Low-carb diets are diets with limited amounts of carbohydrates which form the basic components of bread, pasta and sugar. Instead, the other nutrients like fats, proteins and non-carb vegetables are included in higher proportions.
Low-carb diets have shown to produce good results when it comes to weight loss and better health.
In this guide, I’m going to detail out all you need to know about low-carb diets.
Let’s dive right in.
What is Low-Carb Diet? The Basics
As we are all aware, our diet contains
Carbohydrates, fats and proteins that form the majority of our diet and provide us with energy or calories to sustain- grow, develop and repair our bodies.
Vitamins and minerals that form a much smaller proportion of our diet but are crucial for maintaining cellular function, metabolism, energy levels and overall well being.
When it comes to macronutrients- the calories we consume, we have the choice of proportioning carbs, fats and proteins.
For ages, we’ve been made to believe that fats are bad for our health while the supermarkets have been taken over by low-fat products that are often loaded with sugar. Coincidentally, we also saw the rise in obesity in the last few decades.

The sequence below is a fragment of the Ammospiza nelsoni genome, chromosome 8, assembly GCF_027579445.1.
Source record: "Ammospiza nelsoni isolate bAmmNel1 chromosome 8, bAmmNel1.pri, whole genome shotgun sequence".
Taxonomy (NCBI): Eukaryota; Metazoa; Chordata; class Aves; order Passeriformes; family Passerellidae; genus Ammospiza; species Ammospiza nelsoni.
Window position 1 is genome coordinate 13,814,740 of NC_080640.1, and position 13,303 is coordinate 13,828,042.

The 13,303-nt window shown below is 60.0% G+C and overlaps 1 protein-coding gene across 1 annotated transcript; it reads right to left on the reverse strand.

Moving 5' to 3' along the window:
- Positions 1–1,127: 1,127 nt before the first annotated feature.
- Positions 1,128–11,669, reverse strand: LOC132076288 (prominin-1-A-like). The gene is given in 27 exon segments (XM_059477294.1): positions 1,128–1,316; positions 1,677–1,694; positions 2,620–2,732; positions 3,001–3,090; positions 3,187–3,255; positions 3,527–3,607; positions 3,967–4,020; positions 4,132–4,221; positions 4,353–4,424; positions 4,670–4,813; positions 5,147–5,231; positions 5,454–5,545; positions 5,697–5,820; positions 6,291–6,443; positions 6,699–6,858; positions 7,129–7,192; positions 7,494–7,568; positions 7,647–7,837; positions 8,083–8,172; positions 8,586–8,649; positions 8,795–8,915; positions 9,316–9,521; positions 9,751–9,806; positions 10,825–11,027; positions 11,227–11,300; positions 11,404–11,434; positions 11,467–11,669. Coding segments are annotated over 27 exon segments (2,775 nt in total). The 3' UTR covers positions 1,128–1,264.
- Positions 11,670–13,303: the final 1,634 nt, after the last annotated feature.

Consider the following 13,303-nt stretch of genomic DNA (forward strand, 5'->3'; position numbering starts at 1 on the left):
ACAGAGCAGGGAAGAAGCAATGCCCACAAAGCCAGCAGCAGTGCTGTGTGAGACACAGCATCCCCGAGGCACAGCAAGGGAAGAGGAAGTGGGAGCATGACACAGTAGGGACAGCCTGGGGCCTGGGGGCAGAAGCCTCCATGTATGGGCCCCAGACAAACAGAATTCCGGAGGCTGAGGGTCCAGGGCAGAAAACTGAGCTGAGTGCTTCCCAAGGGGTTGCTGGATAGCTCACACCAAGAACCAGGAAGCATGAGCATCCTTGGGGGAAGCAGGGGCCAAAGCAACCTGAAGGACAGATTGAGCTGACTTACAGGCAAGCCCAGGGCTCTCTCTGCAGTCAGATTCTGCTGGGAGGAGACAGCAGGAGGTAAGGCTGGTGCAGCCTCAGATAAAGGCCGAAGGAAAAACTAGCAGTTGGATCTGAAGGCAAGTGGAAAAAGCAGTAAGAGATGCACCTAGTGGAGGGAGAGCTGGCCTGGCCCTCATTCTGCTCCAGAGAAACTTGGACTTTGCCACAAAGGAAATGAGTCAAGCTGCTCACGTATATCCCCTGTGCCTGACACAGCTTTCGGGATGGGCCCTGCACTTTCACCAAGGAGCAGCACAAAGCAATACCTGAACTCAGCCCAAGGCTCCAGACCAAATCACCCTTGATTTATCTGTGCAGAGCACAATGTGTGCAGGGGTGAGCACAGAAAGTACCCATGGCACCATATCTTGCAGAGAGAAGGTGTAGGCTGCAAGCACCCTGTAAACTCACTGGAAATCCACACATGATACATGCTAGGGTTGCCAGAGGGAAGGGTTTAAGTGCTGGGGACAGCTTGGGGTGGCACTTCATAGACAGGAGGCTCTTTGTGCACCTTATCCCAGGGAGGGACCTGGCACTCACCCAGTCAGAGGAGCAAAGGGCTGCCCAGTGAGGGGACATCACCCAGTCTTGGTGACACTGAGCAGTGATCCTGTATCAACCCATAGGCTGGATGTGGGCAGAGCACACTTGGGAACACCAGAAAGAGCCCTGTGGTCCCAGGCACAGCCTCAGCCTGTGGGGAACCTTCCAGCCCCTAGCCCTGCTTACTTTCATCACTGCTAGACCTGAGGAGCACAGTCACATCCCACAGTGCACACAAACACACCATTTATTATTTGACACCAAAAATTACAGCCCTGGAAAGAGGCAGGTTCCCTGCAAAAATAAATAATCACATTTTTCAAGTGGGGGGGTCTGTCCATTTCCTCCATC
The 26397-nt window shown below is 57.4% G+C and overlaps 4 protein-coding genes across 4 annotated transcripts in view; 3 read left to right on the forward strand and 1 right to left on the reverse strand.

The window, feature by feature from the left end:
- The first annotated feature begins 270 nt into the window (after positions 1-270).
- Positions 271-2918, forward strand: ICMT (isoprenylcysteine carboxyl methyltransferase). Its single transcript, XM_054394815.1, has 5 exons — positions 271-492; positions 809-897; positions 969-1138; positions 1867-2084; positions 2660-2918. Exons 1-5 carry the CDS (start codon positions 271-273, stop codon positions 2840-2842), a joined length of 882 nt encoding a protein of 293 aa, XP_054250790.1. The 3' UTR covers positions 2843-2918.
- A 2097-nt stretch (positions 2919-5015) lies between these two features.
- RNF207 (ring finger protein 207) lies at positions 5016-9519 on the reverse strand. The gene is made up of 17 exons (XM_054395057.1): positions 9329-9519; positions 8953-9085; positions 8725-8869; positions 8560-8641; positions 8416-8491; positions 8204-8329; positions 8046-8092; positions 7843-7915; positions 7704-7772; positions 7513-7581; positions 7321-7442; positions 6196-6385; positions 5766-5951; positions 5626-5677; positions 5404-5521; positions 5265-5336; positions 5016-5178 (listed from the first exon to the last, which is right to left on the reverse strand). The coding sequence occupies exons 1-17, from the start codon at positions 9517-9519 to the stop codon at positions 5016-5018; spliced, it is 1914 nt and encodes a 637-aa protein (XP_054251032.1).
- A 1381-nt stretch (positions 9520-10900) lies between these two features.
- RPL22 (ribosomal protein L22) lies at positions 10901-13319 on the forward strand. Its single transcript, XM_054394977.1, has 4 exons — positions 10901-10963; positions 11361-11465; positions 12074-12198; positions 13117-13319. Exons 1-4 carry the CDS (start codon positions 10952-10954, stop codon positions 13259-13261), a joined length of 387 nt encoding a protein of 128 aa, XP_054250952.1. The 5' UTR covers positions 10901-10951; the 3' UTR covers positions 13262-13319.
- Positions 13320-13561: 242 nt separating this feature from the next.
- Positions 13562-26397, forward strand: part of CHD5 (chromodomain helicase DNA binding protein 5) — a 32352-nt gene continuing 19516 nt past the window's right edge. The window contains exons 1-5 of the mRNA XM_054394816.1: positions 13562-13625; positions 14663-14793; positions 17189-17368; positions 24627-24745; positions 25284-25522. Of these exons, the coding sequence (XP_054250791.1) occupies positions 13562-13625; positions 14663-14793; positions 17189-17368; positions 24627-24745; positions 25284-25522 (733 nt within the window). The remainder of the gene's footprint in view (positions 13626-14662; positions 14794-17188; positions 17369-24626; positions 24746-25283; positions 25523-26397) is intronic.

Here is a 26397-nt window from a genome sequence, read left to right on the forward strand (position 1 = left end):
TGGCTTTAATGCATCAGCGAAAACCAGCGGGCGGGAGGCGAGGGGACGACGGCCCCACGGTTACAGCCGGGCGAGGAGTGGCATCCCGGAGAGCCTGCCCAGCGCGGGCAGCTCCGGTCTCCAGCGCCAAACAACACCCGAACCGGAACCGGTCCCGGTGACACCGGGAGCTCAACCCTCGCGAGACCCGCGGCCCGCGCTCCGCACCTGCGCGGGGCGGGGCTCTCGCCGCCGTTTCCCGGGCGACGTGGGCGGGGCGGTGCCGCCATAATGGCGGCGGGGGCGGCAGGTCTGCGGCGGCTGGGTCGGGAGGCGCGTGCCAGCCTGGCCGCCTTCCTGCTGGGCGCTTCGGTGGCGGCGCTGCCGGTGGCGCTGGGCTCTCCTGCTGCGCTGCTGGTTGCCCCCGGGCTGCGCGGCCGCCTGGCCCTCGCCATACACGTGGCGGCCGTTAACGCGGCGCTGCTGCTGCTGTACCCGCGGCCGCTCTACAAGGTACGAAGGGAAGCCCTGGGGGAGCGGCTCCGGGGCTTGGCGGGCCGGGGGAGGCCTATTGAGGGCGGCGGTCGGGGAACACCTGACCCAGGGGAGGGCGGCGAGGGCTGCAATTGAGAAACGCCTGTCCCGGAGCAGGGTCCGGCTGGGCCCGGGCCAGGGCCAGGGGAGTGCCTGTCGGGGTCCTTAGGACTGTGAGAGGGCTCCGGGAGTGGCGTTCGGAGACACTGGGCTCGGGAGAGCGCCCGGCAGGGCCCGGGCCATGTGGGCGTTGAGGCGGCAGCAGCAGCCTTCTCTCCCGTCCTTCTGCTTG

Now we’re aware that the real culprit is carbs while fat is your harmless friend. Low-carb diets restrict the intake of carbs in sugars and starch while you can happily munch away on your favorite fats and also lose weight and get healthier in the process.
It’s actually very simple science. When you eat carbs, your blood sugar level spikes and releases insulin- the hormone to convert carbs to fat. When you limit carbs in your diet, the blood sugar level remains stable and the insulin drop pushes for increased burning of fats thereby reducing weight and reducing the intake of food.
Among other advantages of low-carb diets, the more pronounced are quick and healthy weight loss and blood-sugar control.
Say YES to: Eggs, meat, fish, seeds, nuts, certain oils, dairy fat, low-carb fruits and vegetables, non-gluten grains